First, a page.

So as I started my first week of half-marathon training, I felt like I was doing myself a disservice.  I had been putting in a lot of miles since February for my 10k training, and this new half-marathon plan was a real shocker.  My first week, I was doing 3 and 4k (1.9 & 2.5 mi) tempos and a 3k steady run along with my 9k long slow distance.  Coming off my 10k training, this was nothing… measly… petty.  It felt like I wasn’t doing anything.

I reached out to someone I trusted in the running community where I live.  She has directed races and runs ultramarathons.  I asked her advice and she told me that she planned training programs in her sleep.  She has planned training programs for people who qualified for Boston.  Although I’m sure there are plenty of people out there like this, to me, she was real (not some person out in cyberspace offering up programs), so that made me trust her all the more.

After a running club meeting, she showed me my program.  My mind was blown.  She wanted me to run paces I didn’t think I could do (anymore).  Paces slower  than I was used to.  The problem was that the race pace was on target for what I wanted to do.  She told me that I had to run that slow to attain that particular race pace.   She also wanted me to do 10 and 1’s (10 minutes running, 1 minute walking) on my long run days.  Floored again.  It took me a while to absorb this information.  Part of me didn’t believe it, but the other part felt it must work.  It made me think of a running buddy who was typically at the back of the pack, and doing the 10 and 1’s on race day.  But on that race day, she finished before me… so there it is in action… slow training for a fast race.  It must work!  I also felt like I should put my faith in the program, trust it, because what’s the worst that could happen?  I’m certainly not going to burn out or injure myself with a slow training pace!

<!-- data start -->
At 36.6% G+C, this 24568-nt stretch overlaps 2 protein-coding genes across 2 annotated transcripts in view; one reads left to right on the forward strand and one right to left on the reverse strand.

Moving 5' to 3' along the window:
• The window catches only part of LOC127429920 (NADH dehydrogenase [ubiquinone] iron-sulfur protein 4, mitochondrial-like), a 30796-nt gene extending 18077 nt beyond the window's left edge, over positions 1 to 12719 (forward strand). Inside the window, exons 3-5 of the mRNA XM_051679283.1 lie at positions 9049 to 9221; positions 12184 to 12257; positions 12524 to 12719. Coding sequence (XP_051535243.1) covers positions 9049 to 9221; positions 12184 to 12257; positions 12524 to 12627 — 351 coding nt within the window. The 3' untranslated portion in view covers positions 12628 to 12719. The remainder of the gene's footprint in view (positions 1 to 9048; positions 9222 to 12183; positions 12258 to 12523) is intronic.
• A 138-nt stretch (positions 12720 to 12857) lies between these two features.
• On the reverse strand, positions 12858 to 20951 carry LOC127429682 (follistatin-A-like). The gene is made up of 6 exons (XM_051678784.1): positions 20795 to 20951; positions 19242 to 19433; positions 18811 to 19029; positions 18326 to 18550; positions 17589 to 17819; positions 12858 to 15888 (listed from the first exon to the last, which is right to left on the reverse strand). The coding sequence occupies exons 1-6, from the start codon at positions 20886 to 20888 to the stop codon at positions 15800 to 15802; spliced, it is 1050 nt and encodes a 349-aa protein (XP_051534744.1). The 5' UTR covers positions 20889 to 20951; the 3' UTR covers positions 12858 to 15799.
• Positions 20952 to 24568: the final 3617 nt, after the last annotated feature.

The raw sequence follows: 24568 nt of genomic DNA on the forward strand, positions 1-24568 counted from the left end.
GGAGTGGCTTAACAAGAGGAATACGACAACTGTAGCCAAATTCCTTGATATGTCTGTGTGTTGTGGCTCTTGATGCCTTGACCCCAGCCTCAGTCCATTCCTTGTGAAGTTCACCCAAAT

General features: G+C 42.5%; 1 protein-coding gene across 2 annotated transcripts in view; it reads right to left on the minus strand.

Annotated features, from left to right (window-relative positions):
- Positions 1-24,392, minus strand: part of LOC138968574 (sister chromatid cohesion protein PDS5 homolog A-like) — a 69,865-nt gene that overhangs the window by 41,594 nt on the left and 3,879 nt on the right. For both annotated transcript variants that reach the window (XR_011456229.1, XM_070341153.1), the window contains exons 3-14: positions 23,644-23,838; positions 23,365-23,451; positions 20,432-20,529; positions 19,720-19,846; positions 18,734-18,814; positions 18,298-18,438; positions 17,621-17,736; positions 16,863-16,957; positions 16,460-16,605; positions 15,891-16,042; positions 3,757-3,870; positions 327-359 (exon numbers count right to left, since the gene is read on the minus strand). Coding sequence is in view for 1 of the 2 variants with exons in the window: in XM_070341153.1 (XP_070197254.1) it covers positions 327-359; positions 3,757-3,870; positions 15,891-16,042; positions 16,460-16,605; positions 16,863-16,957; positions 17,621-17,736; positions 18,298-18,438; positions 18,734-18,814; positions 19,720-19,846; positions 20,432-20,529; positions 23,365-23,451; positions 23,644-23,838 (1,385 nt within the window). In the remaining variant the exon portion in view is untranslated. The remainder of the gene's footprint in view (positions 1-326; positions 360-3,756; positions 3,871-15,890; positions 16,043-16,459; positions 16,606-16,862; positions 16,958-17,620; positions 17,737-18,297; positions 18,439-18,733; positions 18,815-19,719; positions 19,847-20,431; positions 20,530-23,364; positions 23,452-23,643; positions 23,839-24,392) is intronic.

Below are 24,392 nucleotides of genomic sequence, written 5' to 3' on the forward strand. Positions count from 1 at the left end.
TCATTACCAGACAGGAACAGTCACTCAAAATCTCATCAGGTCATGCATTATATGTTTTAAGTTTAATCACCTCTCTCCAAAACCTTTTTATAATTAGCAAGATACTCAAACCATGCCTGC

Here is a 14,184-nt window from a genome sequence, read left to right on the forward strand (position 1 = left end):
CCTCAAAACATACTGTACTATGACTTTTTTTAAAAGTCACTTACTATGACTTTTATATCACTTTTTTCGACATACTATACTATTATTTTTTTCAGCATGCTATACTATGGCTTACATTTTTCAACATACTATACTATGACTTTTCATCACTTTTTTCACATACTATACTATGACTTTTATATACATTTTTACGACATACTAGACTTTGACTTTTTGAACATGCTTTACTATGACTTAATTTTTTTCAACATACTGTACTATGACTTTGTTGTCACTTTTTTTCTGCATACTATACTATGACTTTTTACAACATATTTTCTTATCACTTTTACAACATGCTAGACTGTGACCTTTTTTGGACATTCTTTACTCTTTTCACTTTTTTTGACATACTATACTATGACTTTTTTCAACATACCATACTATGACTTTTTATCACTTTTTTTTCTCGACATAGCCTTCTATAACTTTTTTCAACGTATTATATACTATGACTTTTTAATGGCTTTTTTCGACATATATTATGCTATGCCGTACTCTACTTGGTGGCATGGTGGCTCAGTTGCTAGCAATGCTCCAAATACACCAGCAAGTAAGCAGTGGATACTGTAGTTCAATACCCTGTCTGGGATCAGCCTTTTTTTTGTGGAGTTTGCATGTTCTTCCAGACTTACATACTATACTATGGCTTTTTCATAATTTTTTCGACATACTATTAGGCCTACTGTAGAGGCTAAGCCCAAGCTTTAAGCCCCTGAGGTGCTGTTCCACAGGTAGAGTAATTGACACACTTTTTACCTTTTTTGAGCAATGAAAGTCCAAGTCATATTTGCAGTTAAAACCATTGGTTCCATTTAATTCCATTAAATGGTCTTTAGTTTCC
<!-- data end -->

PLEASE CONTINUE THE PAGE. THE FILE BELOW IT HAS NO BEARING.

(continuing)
Day 1

My first day training on the new regime was hills.  I was even directed to a new hill to try out.  I always love a new course.  I was used to training on hills at a 5:15 minutes/km pace (8:26 minutes/mile).  My new plan wanted me to run those hills over a minute/km slower!  It is REALLY hard running slower than  your body is used to.  In the end, my average pace was pretty good, but I would often catch myself running faster than I should, not realizing how fast I was going.  I felt good that I more or less stuck to the plan, though, but I didn’t really feel like I worked.  I’m sure that will come the day I have to triple the amount of hills I do!

Day 2

Today was Day 2.  It was a steady run at an uncomfortably slow 7:10 minutes/km pace (11:32  minutes/mile).  I am sure all the new runners or self-proclaimed slow runners are pissed off reading how uncomfortable I was running slow, but I was really pissed off doing it!  I was downright grouchy! I knew I could run a 5k faster than I was going and actually embarrassed to be running outdoors so slowly.  At the same time, I felt (and still do feel) ashamed for feeling embarrassed.  What a mix of emotions!  As the miles wore on, I felt less angry, and more happier.  By the time I got home, I was downright elated!  I felt so awesome!  I didn’t feel drenched in sweat or pooped right out, I felt fantastic!  And that’s what an easy run/ready run should feel like.

Another 5k easy/steady run Saturday, then 14k Sunday.  Let’s just see if I can find anyone to run slowly with me for the long run!

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